During my work commute, I often like to listen to podcasts instead of music. I often listen to a podcast called “48 Days” by a guy named Dan Miller. You may know him from his book, “48 Days to the Work You Love” and his company, 48 Days LLC. Dan Miller is a speaker, writer, and life coach and his niche is helping people, you likely guessed, find and do work they actually love. He’s influenced me significantly as I learned from him that’s it’s not so unreasonable to desire and even expect to do something I love for a living. You can find his website and books at 48days.net. Anyway, he does a new podcast every week and I always enjoy listening. This morning he shared something fascinating.
He shared an excerpt from article called “Stop Helping Us!” by a man named Peter Greer, the president and CEO of Hope International. You can find the article here. In his article, Greer cites a survey where he asked people living in Rwanda how they would define or explain poverty. Let’s remember that Rwanda is considered Third World by most. They are primarily rural farmer communities, though this has improved as of late. Their literacy rate has jumped roughly 20% since the nineties. Also, infant mortality rates have fallen. While about 80% has access to modern healthcare, there’s only one doctor per 50,000 people.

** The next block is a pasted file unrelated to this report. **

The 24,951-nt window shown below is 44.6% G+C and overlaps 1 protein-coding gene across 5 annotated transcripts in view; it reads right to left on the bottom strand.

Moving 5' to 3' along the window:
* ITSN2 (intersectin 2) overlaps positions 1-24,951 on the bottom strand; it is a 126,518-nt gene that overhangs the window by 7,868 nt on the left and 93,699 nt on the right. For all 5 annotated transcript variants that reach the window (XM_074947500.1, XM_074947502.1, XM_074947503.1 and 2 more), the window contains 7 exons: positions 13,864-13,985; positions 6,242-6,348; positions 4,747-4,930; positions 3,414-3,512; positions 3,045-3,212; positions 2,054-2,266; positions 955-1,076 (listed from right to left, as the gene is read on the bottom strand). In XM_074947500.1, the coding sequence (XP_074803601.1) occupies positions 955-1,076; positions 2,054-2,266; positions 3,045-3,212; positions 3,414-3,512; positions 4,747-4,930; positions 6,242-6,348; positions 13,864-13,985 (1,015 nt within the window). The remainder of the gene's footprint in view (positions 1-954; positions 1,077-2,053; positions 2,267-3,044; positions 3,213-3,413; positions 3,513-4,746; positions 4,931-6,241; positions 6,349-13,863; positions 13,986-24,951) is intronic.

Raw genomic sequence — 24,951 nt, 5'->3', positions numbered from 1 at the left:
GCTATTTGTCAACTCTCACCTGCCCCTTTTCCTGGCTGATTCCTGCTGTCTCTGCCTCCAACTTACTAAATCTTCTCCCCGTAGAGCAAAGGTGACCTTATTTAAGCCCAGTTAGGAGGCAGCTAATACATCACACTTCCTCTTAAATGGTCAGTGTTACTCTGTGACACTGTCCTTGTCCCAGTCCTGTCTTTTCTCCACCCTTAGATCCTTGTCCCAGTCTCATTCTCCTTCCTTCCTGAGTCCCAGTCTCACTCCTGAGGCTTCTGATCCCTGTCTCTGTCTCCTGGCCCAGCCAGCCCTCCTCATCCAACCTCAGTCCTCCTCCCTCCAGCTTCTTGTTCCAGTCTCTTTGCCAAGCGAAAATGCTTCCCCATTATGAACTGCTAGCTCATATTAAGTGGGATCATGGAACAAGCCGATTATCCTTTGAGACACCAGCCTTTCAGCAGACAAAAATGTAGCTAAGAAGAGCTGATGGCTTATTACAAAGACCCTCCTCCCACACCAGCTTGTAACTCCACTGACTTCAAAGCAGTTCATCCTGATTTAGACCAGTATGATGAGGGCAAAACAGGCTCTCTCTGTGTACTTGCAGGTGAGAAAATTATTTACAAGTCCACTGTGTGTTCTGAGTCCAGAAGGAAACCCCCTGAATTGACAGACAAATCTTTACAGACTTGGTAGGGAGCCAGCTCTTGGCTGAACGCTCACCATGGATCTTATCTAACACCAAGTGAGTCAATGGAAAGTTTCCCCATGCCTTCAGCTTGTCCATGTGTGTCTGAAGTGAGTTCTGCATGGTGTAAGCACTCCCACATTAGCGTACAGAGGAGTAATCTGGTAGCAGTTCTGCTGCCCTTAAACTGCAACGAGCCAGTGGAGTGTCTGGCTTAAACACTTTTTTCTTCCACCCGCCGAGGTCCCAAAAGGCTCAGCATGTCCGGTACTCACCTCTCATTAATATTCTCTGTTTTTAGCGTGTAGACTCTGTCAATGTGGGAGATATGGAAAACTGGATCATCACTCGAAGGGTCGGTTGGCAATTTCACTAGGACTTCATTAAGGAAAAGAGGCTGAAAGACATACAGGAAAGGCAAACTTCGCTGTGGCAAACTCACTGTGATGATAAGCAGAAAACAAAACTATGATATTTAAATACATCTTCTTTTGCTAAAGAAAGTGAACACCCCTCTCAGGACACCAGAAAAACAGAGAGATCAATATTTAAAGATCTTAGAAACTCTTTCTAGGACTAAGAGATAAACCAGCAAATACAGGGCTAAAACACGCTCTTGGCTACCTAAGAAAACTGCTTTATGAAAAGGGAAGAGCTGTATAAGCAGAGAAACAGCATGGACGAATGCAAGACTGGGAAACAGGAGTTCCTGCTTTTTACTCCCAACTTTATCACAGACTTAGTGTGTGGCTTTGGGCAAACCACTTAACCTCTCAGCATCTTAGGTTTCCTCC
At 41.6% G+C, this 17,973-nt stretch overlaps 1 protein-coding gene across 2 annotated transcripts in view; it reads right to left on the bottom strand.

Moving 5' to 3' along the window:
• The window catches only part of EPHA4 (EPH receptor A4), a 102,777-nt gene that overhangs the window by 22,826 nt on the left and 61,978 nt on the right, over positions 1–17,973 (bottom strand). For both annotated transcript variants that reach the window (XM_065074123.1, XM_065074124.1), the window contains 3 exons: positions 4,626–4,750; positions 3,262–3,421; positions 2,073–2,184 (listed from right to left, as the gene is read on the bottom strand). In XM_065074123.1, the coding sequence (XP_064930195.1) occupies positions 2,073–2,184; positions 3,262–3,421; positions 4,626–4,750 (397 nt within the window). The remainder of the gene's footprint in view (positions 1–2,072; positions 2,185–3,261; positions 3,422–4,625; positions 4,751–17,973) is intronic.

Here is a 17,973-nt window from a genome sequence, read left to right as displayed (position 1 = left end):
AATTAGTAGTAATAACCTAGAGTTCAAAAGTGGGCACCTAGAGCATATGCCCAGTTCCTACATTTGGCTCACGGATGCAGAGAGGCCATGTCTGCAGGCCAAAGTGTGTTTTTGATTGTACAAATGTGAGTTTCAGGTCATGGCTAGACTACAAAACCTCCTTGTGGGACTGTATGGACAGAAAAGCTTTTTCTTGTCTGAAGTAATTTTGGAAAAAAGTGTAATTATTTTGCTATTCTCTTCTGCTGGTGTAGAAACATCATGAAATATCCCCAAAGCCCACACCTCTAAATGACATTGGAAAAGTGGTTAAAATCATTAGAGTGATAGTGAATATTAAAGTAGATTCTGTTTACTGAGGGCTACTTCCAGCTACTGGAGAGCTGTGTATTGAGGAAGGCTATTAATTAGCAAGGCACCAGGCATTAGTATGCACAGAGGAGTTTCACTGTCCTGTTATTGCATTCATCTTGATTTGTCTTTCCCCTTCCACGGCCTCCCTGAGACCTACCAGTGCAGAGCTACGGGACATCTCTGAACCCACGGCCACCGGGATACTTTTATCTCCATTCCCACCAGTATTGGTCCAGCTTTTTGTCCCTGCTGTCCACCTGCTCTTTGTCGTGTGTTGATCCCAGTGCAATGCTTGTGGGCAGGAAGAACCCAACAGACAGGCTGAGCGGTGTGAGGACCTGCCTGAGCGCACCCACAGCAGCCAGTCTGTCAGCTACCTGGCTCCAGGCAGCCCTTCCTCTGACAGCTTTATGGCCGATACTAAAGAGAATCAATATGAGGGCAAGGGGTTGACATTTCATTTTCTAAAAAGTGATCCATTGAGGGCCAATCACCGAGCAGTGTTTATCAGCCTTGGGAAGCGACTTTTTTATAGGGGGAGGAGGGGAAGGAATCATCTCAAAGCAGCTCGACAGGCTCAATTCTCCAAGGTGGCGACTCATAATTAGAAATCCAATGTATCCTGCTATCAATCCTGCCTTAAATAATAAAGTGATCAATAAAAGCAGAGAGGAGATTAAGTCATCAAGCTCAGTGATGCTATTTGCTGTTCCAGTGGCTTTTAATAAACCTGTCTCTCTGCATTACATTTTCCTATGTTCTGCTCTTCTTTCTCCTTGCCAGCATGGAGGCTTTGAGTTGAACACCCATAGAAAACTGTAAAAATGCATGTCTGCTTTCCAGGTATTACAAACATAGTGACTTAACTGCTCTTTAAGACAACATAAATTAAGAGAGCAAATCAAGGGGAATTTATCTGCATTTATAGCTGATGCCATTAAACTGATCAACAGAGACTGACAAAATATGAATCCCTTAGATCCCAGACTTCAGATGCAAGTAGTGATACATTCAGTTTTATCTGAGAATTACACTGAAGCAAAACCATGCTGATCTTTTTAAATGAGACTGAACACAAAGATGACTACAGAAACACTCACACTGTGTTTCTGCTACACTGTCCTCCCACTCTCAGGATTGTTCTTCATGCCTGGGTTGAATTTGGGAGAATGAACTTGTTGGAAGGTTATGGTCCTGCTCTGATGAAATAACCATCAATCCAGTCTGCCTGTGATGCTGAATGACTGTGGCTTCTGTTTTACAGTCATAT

I pulled this information from Rwanda’s Wikipedia page which you can find here.
In light of that, here’s how a group of surveyed Rwandans define “poverty”
- Poverty is an empty heart
- Not knowing your abilities and strengths
- Not being able to make progress
- No hope or belief in yourself. Knowing you can’t take care of your family.
- Broken relationships
- Not knowing God
- Not having basic things to eat. Not having money
- Poverty is a consequence of not sharing
- Lack of good thoughts
Greer goes on in his article to assert that, in light of what these people actually consider to be poverty, our traditional methods of “giving to charity” fail to address the actual root of the problem. Money doesn’t help someone know what they’re good at nor give them hope or belief in themselves that their situation could change, Greer says.
Notice that money was mentioned only once. I find it fascinating that a developing country such as Rwanda would place so much more value on psychological and sociological values rather than simple material needs. It shows what they view as valuable and necessary and draws into question what we view as valuable and necessary for a meaningful life. Take this same concept and apply it overseas here in our world. Does the government handout help people in poverty here? I won’t draw any stark conclusions or make any bold statements from this, at least for now. Today, I only wanted to share this thought because I found it so fascinating.
What about you? What do you consider valuable or necessary for life? How would you define poverty? Let me know in the comments below.